Lineup Strategies

Hey, I’ve been struggling with lineups lately and would be curious to hear other people’s strategies. For the first 6 weeks I pretty much just filled the lineup everyday without much thought to matchups, park factors, etc. My team was doing ok but I was way ahead of the 162 game pace in all of my positions.

(For context, I play in a FG points league.)

The past few weeks I’ve been trying to get more strategic about who I play and when I play them. I take into consideration:

For some reason, my PPG has actually gotten WORSE since deploying more strategic lineup management. I don’t get it :man_shrugging:

Does anyone want to weigh in on what I’m doing and maybe share their strategies?

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I play 5x5 but I prefer the pitcher list daily sp rankings for sit/start decisions

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I’'m only in H2H right now, but some of this might help.

Batting splits are my go to for daily decisions! I also use wOBA ( and now xwOBA!!!), ISO and wRC+ when building out my roster.

I typically look at the ERA+ and FIP+ for current performance when building a rotation. I factor health and who they are facing into start/sit decisions. IP is the most important.

Always bench your pitchers against the Giants, the (anchor)steam is building, Willie Mays plaza is going to be hosting some parties this fall!

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Some thoughts:

First, you absolutely should actively manage your lineups to play the more favorable matchups. But I would suggest possibly tweaking how you are assessing which matchups are most favorable. But it’s most important to hit the GS and IP caps, so be careful about choosing when to bench players who are in their teams’ starting lineups. Once you get off pace to hit those caps, it can be difficult to catch up after a certain point. So be very selective about when you bench a player who could start for you.

With that said, I honestly don’t think that L15 or whatever is any sort of meaningful measure if you’re trying to predict short-term future performance. To put it in statistical terms, reversion to the mean dominates recency bias both empirically and theoretically. For example, if you have a hitter with a .350 wOBA ROS projection who has a .200 wOBA L15, then his expected production for next week is .350 not .200 (i.e., you don’t expect the “slump” to continue). Unless there’s an injury or some other reason to expect performance to decline, I just treat L15 fluctuations as statistical noise.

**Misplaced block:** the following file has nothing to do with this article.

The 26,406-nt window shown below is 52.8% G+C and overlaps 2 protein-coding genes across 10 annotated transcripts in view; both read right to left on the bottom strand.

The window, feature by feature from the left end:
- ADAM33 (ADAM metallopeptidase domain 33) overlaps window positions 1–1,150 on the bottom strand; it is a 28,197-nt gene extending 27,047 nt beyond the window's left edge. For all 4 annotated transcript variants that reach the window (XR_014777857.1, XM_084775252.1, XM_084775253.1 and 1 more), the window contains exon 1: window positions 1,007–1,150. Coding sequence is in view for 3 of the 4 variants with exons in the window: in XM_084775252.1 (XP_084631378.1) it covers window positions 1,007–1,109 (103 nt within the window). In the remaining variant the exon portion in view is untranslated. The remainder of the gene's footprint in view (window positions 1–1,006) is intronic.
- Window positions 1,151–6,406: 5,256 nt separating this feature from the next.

I often refer to this article in terms of how large a sample needs to be before different baseball statistics “stabilize.” For example, K% stabilizes relatively quickly for hitters (60 PA) whereas BABIP requires a much larger sample (820 BIP–i.e., 2+ seasons worth of data). If a hitter averages 4.25 PA/G and plays 7 games a week, then he’s averaging a little less than 30 PA/week, which is below those thresholds.

Because of all that, with respect to L/R splits, I look at career wOBA splits, not 2021 wOBA splits because the former are far more reliable than the latter. For example, IIRC Hosmer has great wOBA vs LHP in 2021 whereas he’s been less effective against them over the course of his career. Whenever I can, I still bench him against LHP because I’m basing the lineup decision on what I expect him to do in upcoming games not what he’s recently done (and the latter is not predictive the former).

I don’t think ESPN’s pitching forecaster is all that helpful mostly because it seems to be heavily subjective by staff who aren’t that knowledgeable (full disclosure: I think all of ESPN fantasy products are complete crap based on the last time I sampled them, which would have been 2018). However, Pitcher List does a weekly 0-10 pitcher matchup rating, which is a similar idea and better executed. I sometimes will use that to decide when to start a SP. Also, I play a lot of 5x5 where SP wins are a big priority and so one of the other things that I look at is the SaberSim likelihood of a win (available of FG player pages). You could also perhaps extrapolate SaberSim projections to projected FGPts, although that would probably be a lot of data entry on your end as the projections aren’t CSV exportable.